Let's hope you're not here out of desperation — that it's not four AM wherever you are and this article is your last resort. If so, welcome; I'm sorry. If not, a-ha! You're intentionally awake but face struggles falling asleep. Sure, there are sleep aids, but perhaps your insomnia isn't that bad — maybe you're just brushing up on ways to get a better night's rest.
Well, you're in the right place. The pertinent information lies just ahead. Pajamas may aid be the assistance you've been seeking all along, but be warned: they aren't for everyone. (Hence why so many people sleep nude.) There are plenty of reasons why one might consider wearing a set —including warmth, comfort and routine — but routine wear leaves room for potential problems, too. Too far one way can throw off the body's natural flow.
The human body is regulated on an ongoing basis by what's known as our circadian rhythm, a cyclical chain of reactions to changes in light and temperature — aka our internal timekeeper. This subconscious cycle's responses manifest as shifts in mood, body and mental state. As night nears, for example, our bodies steadily drop in temperature. Or, as the sun rises, we wake, most times hungry. Our temperatures peak in the late afternoon and reach their lowest point in the wee hours of the morning — which is, oftentimes, the reason it's so hard to remove ourselves from the warmth of our beds.
The ideal room temperature, based on the temperature our bodies reach during rest, is between 66 and 70 degrees Fahrenheit. This window can vary by a few degrees based on the individual, but it's nearly universal. Any higher and you'll toss and turn. Any lower and you'll feel disrupted, too. Pajamas could play a role in regulating your temperature, should you be more prone to being cold. If you run hot, avoid 'em. But it's not that simple. We break down this tug of war in further details below.
Pajamas can help a scattered mind establish a manageable routine.
"The sleep ritual: besides a cup of Sleepytime Tea and a good book, pajamas can totally be part of the winding down routine," Dr. Alex Dimitriu, who specializes in sleep and psychiatry, says. "PJs can certainly serve as a reminder for upcoming bedtime, much like taking off your work clothes at the end of the work day."
Pajamas can be a signal to shut down phones and other screens.
"Ideally screens disappear as the PJs come on," Dr. Dimitriu adds. If you slip into your PJs at, say, 9:00 PM — wow, early, I know — you'll probably be better about avoiding screens until you drift off, too. Read a book! Stargaze! I don't know.
Pajamas offer comfort and a sense of calm.
As much as temperature plays a role in getting a good night's rest, comfort proves key, too. Being positioned improperly or bothered by a body part being exposed (mmm, a snack for the monster across the room) can cause acute insomnia.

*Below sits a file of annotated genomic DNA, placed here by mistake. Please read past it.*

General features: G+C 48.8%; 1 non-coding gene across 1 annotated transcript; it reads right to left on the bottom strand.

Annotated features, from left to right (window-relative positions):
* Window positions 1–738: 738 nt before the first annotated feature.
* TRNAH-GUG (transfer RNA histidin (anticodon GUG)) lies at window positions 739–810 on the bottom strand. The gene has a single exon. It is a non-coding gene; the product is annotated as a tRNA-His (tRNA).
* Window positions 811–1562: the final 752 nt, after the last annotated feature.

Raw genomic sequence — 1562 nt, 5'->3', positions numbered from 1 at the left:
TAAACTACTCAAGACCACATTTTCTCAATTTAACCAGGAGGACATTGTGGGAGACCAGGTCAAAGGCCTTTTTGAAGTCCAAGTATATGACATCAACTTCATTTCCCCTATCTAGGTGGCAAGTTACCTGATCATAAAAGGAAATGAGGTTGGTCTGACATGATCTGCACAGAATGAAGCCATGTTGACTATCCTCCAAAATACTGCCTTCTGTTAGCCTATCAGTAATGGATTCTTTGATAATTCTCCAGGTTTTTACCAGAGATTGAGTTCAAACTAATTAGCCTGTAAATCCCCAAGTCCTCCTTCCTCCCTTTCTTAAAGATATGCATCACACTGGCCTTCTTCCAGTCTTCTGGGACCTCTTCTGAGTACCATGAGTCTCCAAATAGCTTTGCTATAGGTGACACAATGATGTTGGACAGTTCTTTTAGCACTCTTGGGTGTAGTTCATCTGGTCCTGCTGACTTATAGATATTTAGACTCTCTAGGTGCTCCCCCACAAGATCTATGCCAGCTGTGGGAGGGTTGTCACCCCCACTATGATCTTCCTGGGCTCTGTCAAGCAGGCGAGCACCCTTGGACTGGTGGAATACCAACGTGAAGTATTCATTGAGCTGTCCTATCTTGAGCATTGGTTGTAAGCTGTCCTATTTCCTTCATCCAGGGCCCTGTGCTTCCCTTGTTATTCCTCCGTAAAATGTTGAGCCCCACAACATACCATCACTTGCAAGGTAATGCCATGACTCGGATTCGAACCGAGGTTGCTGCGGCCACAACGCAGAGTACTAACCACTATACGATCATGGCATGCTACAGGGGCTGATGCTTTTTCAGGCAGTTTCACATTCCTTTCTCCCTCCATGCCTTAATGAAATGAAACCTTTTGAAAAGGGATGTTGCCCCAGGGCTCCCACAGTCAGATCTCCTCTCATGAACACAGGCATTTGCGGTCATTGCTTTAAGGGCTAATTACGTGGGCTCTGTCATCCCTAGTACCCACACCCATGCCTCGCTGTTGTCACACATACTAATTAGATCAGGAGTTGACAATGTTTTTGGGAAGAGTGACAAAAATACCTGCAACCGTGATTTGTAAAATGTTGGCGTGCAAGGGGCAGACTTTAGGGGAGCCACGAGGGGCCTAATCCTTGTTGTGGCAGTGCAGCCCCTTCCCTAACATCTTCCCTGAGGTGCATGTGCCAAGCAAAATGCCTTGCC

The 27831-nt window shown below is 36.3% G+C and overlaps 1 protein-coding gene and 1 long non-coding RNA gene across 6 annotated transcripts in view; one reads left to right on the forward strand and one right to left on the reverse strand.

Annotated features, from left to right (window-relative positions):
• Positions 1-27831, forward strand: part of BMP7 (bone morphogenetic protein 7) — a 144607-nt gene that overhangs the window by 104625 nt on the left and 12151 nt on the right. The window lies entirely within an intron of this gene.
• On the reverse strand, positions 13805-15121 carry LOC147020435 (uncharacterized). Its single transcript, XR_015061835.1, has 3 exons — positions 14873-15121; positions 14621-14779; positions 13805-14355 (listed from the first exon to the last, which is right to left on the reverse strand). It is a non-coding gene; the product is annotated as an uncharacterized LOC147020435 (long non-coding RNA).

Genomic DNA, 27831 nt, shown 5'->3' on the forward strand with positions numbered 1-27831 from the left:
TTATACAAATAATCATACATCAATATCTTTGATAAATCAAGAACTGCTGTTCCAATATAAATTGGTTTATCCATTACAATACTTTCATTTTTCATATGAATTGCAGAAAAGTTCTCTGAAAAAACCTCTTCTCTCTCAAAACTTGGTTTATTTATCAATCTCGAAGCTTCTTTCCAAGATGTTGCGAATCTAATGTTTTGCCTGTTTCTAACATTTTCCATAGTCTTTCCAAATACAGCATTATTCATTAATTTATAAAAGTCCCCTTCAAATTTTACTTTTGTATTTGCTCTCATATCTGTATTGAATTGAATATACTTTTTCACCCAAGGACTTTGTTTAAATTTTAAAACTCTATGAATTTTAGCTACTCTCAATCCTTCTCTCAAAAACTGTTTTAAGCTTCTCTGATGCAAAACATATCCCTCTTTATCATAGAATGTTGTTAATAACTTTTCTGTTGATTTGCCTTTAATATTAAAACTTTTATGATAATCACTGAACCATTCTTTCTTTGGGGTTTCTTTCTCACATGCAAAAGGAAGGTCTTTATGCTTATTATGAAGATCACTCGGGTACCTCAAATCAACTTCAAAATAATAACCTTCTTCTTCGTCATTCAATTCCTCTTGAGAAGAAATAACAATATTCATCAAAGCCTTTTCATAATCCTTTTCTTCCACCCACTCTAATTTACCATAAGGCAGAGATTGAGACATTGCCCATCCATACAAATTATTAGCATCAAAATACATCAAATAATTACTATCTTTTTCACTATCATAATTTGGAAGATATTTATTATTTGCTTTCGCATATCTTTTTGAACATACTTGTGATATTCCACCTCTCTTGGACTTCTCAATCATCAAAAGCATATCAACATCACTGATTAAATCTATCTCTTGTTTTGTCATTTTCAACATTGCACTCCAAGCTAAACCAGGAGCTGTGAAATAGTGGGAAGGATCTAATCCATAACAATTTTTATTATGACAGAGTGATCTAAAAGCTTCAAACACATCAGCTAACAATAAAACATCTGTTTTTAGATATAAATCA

Pajamas are hygienic (as long as you wash them, too).
Our bodies release around 300,000 dead skin cells a night (30-40,000 an hour). They also produce around a quart of sweat each sleep cycle. So, if you're nude, those are going straight into your sheets. If you're wearing pajamas — moisture-wicking ones with solid breathability — they'll catch at least some of both.
Pajamas are a sign of maturity — or at least a sartorial eye.
There are entire companies dedicated to the clothing you don in the dark. If you pick out a nice set, not only will they be a comfortable companion but also something you won't be ashamed to answer the door in, if necessary. (See: a sleepy Steve McQueen in a set of paisley pajamas.)
Pajamas could increase your body temperature.
Just as forgoing pajamas may make you too cold, wearing them may make you too hot. Either end of the spectrum can disrupt sleep, which is a finicky yet necessary function of everyday life. In fact, there was an entire study done in 2019 on whether or not what we wear to bed is ruining our chance at a restful night's sleep. "Sleep disturbance in adults with no health concerns is often linked to the thermal environment," the study found.
Pajamas made from synthetic fabrics are not fit for sleeping in.
When purchasing pajamas, avoid synthetic fabrics like polyester, rayon or spandex. These do not breathe as well as natural textiles like wool or cotton and can cause the body to overheat, triggering insomnia. "Small, but statistically significant sleep benefits were observed for wool over cotton and polyester sleepwear for multiple sleep parameters, while neither cotton nor polyester was responsible for any statistically significant sleep benefit over the 11 sleep parameters examined," the aforementioned 2019 study revealed.
Wearing pajamas may lower your sperm quality.
Don't freak out yet. Just because you've been wearing boxers to bed doesn't mean your swimmers are bottom shelf. However, a study published in peer-reviewed medical journal Andrologia suggests "genital heat stress" can diminish sperm quality. They're primarily talking about extended periods of sitting — uh oh — and how it impacts sperm quality, but tight-fitting underwear are mentioned, too. If you choose to wear bottoms in bed, opt for something natural, loose and with plenty of air flow.
Pajamas are bad for your relationship.
A 2015 study found that skin-t0-skin contact between partners during sleep triggers the release of oxytocin, "a hypothalamic nonapeptide linked to increased levels of social interaction, well-being and anti-stress effects."
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